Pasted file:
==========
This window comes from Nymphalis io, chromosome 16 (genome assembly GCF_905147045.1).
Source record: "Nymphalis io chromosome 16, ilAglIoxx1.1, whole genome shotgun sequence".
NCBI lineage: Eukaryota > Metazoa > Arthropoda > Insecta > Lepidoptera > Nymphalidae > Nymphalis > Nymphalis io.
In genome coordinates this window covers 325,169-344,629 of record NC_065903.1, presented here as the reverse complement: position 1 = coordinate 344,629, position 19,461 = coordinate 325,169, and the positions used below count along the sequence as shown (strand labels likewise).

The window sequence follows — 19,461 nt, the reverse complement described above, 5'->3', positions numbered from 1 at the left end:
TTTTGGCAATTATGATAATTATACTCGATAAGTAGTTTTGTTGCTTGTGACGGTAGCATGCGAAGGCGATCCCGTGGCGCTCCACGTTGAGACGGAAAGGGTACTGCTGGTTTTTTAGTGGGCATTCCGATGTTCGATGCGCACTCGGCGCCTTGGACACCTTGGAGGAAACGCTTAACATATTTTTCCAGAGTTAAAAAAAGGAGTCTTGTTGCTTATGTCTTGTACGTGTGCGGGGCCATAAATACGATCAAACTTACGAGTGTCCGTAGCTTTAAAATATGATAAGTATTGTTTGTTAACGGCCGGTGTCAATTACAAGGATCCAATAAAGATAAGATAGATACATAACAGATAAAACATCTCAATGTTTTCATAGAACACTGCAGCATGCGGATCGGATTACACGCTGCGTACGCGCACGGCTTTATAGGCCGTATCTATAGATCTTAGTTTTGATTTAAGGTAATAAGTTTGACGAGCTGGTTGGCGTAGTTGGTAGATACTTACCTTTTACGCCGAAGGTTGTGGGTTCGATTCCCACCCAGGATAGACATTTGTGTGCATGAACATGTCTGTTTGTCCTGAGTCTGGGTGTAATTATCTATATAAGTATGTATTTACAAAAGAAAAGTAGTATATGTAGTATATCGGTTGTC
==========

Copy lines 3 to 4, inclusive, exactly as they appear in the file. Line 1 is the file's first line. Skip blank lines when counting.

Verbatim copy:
NCBI lineage: Eukaryota > Metazoa > Arthropoda > Insecta > Lepidoptera > Nymphalidae > Nymphalis > Nymphalis io.
In genome coordinates this window covers 325,169-344,629 of record NC_065903.1, presented here as the reverse complement: position 1 = coordinate 344,629, position 19,461 = coordinate 325,169, and the positions used below count along the sequence as shown (strand labels likewise).